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Yarn Hank, Skein or Ball?

Not long ago I was asked why some yarn is sold in hanks, some in skeins and some in balls.  The only answer I could proffer at the time was that it must depend upon the manufacturer but I couldn’t let it go with that.  Somewhere in the recesses, I thought I recalled a valid and good reason but couldn’t dredge it up.  When the question came up again in a knit shop and they didn’t know the answer, I decided to do a little bit of research.

First, to be clear on the terms.  According to Vogue Knitting: The Ultimate Knitting Book, “A ‘hank’ is a loosely wound coil of yarn that is twisted around itself .  A string tied in several places keeps it from tangling.”   This is the familiar figure 8 that we see in the shops.

Vogue explains “Skeins and balls come already wound and are available in a variety of shapes.  A skein has been wound so that the inner strand can easily be pulled out from the center.”   This could also imply that one of the differentiators is that balls are pulled from the outside whereas skeins are pulled from the inside however, I have seen skeins that could be pulled from either inside or outside.

Since I still don’t have the answer to the original question, I consult a few standard dictionaries and at least better understand the cause for confusion;

According to Dictionary.com, a “Hank” –noun is;

1.  a skein, as of thread or yarn.
2. a definite length of thread or yarn: A hank of cotton yarn measures 840 yards.
3. a coil, knot, or loop: a hank of hair.  (same as Webster’s definition and very similar to American Heritage)

Origin:
1175–1225; ME < ON hǫnk hank, coil, skein, clasp; akin to hang

(well, it’s no wonder ‘hank’ and ‘skein’ are used somewhat interchangeably)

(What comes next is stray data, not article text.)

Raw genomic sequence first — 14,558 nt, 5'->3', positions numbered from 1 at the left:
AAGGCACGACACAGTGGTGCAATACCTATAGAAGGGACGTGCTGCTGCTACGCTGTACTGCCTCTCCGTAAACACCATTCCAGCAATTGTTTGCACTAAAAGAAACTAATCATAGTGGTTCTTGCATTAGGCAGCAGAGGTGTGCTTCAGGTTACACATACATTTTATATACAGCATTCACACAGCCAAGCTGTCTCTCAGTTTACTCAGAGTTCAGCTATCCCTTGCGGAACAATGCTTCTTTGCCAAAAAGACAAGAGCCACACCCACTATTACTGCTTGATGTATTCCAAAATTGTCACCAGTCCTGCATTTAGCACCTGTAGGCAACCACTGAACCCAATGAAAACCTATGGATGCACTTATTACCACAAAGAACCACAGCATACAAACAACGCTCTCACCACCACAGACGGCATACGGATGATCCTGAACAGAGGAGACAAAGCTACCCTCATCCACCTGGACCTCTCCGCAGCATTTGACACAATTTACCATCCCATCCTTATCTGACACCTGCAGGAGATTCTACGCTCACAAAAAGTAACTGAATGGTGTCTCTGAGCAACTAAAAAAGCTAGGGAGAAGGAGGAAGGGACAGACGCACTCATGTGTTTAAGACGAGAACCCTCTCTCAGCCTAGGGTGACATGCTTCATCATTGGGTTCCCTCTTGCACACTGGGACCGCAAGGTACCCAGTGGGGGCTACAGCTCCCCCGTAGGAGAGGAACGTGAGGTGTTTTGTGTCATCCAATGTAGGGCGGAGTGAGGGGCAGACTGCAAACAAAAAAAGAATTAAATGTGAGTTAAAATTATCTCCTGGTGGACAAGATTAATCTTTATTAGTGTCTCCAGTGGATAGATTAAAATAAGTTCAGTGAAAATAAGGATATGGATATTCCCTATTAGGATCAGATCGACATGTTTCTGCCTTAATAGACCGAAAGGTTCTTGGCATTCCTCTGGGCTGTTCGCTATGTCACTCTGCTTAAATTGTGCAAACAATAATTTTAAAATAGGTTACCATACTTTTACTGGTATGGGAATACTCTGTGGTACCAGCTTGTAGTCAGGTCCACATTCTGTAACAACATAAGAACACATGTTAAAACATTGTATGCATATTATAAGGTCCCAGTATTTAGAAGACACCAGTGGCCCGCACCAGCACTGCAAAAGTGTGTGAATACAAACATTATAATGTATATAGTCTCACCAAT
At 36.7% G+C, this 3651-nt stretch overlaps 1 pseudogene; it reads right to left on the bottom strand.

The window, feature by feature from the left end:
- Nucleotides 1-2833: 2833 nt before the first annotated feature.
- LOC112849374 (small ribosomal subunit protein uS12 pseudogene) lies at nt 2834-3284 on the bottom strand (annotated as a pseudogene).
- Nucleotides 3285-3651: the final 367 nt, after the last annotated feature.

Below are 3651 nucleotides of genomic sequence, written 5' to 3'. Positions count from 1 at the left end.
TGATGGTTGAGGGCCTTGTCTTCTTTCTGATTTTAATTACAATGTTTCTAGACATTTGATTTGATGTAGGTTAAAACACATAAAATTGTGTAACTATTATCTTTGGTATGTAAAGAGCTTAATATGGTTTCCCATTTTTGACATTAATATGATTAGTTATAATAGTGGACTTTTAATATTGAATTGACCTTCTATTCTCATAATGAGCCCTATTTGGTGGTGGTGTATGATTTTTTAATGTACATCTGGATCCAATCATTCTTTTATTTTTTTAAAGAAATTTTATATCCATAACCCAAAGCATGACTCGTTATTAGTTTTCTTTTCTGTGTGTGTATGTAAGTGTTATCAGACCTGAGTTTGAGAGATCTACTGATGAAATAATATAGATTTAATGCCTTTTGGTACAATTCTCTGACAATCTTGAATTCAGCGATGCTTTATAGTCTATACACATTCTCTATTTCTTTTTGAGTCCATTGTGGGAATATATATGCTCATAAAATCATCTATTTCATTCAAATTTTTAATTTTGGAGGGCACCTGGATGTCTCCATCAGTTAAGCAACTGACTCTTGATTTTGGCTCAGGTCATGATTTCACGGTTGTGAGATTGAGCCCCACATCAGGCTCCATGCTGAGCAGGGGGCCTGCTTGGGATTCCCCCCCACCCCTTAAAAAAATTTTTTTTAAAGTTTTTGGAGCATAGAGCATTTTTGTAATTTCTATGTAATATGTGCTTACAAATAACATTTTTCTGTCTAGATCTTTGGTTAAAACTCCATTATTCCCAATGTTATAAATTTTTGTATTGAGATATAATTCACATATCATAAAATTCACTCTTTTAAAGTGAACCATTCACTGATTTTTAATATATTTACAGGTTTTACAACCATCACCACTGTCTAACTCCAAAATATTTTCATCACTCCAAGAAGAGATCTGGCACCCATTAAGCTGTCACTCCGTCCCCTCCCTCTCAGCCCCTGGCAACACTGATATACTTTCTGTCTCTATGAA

a “Skein” (– noun) per Dictionary.com is defined as;

1.   a length of yarn or thread wound on a reel or swift preparatory for use in manufacturing.
2.  anything wound in or resembling such a coil: a skein of hair. (matches Webster’s and American Heritage Dictionaries)
3.  something suggestive of the twistings of a skein: an incoherent skein of words.
…and a couple more non-knitting references.

As for the origin, the word skein references the term ‘hank’ as follows;

skein  c.1440, from M.Fr. escaigne “a hank of yarn,” from O.Fr. escagne (1354), of uncertain origin.

(“skein.” Online Etymology Dictionary. Douglas Harper, Historian. 29 Mar. 2010. <Dictionary.com http://dictionary.reference.com/browse/skein>.)
It would appear that the term ‘hank’ predates the term ‘skein’, can be used to define a specific yardage however, it is also very clear why these two terms are used interchangeably.  For purposes of the remainder of this article, I’ll refer to ‘hanks’ as the loosely wound, figure eight configuration.
As for the ‘why’, it could still be simply a matter of manufacturer’s preference however,
I have been able to find a couple of viable reasons for manufacturers winding or not winding prior to shipping.
The first is that it is supposed to be much easier to store and ship yarn in hanks (take up less space, don’t roll around a lot).  This one makes sense but then why don’t they all ship that way?
The second is that it is better on the yarn if not wound prior to shipping.  Yarn that may sit in store rooms or on shelves for some time before use that may develop undue creases and kinks.
Finally, a wound ball that has been stored for some time may not result in a consistent gauge.   This would make sense if you consider that the outermost lengths of yarn may be stretched more than the innermost lengths.
There must be a cost factor associated with the argument that I haven’t yet found.  Interestingly, I’ve never seen an inexpensive yarn packaged in hanks and while most luxury yarns are packaged in hanks, there are exceptions.
If in fact, the shipping, storage, and care of yarn are all valid arguments, then why don’t all luxury yarns ship that way?    I’ll keep on digging but if you have any ideas or input, I’d love to hear what you think.

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